TommyCarlier said:
evildictaitor said:
*snip*

Actually, I didn't say (or mean) that I wanted IEnumerable<T> to have a Count-property: IEnumerable<T> is perfectly fine the way it is. I myself have recently writen a tokenizer that has a method ReadAll which returns an IEnumerable<T> that lazily reads from a TextReader and produces tokens. In this case, a Count-property would mean that all the tokens would have to be read before anything can be done.

What I want is that there was an interface IReadOnlyCollection<T> or ICountEnumerable<T> the my classes can expose in cases where my classes know the number of elements. I never indicated index-based random access. In fact, read-only index-based random access could also be exposed as an interface IRandomAccessEnumerable<T>. Adding these 2 additional interfaces would not break existing code (because the existing code would not know about them). The interface hierarchy would then look like this:

public
 interface IEnumerable<T> : IEnumerable { IEnumerator<T> GetEnumerator(); } public interface ICountEnumerable<T> : IEnumerable<T> { int Count { get; } } public interface IRandomAccessEnumerable<T> : ICountEnumerable<T> { T this[int index] { get; } } public
 interface ICollection<T> : ICountEnumerable<T> { void Add(T item); void Clear(); bool Contains(T item); void CopyTo(T[] array, int arrayIndex); bool Remove(T item); bool IsReadOnly { get; } } public interface IList<T> : ICollection<T>, IRandomAccessEnumerable<T>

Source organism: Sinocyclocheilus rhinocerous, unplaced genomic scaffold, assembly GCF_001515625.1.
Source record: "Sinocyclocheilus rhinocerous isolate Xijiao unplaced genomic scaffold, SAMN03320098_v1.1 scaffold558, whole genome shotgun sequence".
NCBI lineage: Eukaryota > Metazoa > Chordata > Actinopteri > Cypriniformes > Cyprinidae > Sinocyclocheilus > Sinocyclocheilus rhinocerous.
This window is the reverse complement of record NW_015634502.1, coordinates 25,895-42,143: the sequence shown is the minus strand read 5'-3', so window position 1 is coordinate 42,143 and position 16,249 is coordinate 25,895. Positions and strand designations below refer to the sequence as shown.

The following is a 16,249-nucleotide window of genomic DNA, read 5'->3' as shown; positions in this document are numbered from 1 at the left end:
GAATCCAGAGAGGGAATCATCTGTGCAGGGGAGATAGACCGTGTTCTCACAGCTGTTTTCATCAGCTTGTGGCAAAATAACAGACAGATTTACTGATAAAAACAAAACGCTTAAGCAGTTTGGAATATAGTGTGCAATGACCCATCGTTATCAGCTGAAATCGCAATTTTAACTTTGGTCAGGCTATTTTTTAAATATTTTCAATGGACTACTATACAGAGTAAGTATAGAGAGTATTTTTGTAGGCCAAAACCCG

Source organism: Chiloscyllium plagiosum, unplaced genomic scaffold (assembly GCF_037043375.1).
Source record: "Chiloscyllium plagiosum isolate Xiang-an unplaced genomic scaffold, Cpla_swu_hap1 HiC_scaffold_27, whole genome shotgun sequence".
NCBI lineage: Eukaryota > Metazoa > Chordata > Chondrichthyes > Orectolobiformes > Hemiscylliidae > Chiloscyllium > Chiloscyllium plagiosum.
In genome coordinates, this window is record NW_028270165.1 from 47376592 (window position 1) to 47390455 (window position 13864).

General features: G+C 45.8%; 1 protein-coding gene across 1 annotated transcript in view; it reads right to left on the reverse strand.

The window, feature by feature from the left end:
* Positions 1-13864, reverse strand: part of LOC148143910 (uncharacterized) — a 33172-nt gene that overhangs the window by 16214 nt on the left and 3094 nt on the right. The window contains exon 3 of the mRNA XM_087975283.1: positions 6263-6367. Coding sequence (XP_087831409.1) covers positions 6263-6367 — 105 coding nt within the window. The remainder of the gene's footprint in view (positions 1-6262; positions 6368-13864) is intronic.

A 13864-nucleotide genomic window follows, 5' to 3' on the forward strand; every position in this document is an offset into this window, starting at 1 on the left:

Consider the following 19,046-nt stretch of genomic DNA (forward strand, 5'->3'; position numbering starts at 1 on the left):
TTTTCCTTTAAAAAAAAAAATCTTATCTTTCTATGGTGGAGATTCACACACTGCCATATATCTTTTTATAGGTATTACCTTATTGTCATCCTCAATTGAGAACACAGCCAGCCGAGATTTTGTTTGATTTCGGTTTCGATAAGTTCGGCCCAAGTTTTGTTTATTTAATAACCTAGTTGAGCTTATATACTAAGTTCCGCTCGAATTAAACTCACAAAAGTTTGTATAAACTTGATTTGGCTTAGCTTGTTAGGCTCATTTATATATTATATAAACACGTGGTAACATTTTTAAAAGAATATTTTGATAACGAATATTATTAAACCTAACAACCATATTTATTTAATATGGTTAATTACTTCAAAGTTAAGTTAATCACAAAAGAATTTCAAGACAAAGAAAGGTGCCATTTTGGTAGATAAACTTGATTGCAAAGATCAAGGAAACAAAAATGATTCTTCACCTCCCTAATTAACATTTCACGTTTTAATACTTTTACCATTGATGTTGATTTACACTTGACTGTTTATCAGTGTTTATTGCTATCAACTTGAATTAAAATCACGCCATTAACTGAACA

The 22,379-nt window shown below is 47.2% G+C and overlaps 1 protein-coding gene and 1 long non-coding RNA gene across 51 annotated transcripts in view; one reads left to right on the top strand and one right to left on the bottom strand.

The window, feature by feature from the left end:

{ int IndexOf(T item); void Insert(int index, T item); void RemoveAt(int index); T this[int index] { get; set; } }

Actually, now that I think about it further: it could be a good idea to move all the members of ICollection<T> and IList<T> that can be performed on read-only collections to interfaces IReadOnlyCollection<T> and IReadOnlyList<T>. It would allow for richer API's without additional overhead. The current collection classes would not have to be changed. The only thing that changes is the addition of these interfaces and the modification of ICollection<T> and IList<T> (so they implement IReadOnlyCollection<T> and IReadOnlyList<T>).

The interface hierarchy would look like this:
 public interface IEnumerable<T> : IEnumerable {   IEnumerator<T> GetEnumerator(); } public interface IReadOnlyCollection<T> : IEnumerable<T> {   int Count { get; }   bool Contains(T item);
   void CopyTo(T[] array, int arrayIndex); } public interface IReadOnlyList<T> : IReadOnlyCollection<T> {   T this[int index] { get; }   int IndexOf(T item); } public interface ICollection<T> : IReadOnlyCollection<T> {   void Add(T item);   void Clear();   bool
 Remove(T item);   bool IsReadOnly { get; } } public interface IList<T> : ICollection<T>, IReadOnlyList<T> {   void Insert(int index, T item);   void RemoveAt(int index);   T this[int index] { get; set; } }